Which one is it better to be, a drug addict or a chained Assembly?
Email: tundeodes2003@yahoo.com
Facebook: @tunde odesola
Twitter: @tunde_odesola

Opinion

Opinion: Do not kill Kanu and Igboho, by Tunde Odesola

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(Published in The PUNCH on Monday, July 12, 2021)
Any day, a cow in a china shop is a recipe for disaster. Anyway, it’s also a metaphor for Nigeria.
Anywhere, a cow never frolics in a china shop, except in a great-little country like ours, Nigeria, where it lounges in a china shop; lolling its big horns, swaying its brisk tail and clattering its rugged hooves to the noise of crashing china while the President of the shop watches in sadistic silence.
Anytime, the mother cow and its male, the bull, should be in a ranch, mooing and munching mounds of hay, living each day in contented confinement, happy that they have everything – fodder, fun and fur – long before the stainless knife comes along to close their eyes in death. The cattle are unlike the average Nigerian, who’s bereft of everything: hope, dignity and prosperity, except the skin on his body.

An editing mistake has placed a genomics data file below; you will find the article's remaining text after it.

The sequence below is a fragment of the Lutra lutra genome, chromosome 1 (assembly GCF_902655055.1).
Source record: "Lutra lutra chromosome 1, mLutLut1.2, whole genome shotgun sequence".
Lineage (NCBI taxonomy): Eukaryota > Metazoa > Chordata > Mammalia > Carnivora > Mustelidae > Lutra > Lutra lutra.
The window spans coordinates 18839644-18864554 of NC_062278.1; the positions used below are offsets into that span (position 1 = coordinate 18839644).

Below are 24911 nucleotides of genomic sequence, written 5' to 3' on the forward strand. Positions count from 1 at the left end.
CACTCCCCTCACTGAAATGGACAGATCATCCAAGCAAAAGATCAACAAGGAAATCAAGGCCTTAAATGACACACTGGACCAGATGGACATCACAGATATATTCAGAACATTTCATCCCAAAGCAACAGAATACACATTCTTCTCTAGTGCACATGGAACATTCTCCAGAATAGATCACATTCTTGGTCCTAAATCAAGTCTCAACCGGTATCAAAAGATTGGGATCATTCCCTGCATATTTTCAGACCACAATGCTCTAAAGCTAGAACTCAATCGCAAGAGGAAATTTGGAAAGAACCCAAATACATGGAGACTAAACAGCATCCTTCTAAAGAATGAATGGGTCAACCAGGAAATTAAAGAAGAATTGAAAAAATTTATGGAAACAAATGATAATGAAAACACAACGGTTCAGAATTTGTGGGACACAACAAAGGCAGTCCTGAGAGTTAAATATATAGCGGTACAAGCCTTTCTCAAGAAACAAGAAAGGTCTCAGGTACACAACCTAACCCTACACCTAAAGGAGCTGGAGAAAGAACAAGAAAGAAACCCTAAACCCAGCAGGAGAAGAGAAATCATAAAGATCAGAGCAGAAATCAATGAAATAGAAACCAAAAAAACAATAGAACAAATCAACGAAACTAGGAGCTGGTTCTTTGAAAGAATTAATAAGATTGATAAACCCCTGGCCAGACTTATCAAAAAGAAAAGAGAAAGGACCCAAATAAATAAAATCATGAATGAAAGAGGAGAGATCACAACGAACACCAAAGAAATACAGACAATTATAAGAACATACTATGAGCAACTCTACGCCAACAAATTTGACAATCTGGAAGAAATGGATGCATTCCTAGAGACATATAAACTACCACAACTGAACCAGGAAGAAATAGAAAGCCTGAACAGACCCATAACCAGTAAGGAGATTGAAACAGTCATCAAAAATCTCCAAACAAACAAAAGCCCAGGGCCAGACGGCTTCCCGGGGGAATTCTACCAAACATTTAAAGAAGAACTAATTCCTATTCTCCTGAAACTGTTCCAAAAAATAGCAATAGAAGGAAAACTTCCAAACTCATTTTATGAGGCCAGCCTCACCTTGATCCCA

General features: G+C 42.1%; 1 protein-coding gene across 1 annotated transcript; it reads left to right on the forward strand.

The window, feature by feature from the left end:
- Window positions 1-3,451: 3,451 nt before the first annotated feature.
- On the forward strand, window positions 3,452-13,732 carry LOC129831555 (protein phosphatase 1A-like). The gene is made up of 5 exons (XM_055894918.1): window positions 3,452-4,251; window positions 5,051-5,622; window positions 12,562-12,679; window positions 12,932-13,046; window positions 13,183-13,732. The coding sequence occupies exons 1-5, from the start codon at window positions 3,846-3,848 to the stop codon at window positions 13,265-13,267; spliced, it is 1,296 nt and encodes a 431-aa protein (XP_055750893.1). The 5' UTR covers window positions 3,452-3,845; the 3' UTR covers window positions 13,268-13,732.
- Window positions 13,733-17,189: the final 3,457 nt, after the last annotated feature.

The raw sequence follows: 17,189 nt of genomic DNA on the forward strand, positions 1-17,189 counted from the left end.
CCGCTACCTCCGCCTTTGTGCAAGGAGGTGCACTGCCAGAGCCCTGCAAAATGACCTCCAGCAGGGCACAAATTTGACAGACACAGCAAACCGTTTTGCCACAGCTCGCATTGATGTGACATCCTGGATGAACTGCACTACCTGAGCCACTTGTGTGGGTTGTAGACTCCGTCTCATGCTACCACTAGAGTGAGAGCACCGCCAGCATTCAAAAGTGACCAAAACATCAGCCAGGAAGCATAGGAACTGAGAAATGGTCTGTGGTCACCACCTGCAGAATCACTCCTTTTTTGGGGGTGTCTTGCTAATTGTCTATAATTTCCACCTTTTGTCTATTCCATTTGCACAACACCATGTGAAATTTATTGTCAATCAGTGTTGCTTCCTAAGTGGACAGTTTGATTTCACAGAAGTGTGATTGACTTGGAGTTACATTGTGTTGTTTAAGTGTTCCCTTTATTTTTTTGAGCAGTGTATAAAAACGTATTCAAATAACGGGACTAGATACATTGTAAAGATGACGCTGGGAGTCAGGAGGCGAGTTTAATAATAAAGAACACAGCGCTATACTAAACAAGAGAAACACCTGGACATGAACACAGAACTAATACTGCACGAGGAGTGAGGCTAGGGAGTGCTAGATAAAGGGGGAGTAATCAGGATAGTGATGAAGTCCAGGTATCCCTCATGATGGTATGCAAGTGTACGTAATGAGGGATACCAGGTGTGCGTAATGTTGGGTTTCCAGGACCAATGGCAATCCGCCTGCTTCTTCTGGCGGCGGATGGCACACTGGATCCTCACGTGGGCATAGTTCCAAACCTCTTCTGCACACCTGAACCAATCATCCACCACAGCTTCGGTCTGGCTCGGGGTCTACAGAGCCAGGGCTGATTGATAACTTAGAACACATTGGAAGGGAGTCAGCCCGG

It’s animal cruelty to lead wretched cows, bulls and their innocent calves over one thousand kilometres along the forests, on foot, from Daura through Ilorin to Ore, Sapele, Afikpo, Opobo – in an age-long practice – demeaning in nature and tragic in logic.
It’s sheer stupidity for a government to insist on establishing grazing routes for nomads in the 21st Century when a country like the US has over 31 million beef cows in cattle farms and ranches spread across its 50 states. Why are President Buhari and his Fulani caste afraid of ranching? I do not know.
Though cattle can see. Sadly, they can’t talk. They can see the ill-treatment nomads mete out to them, making them trek in sun and rain, day and night – in pregnancy, infancy, sickness and old age.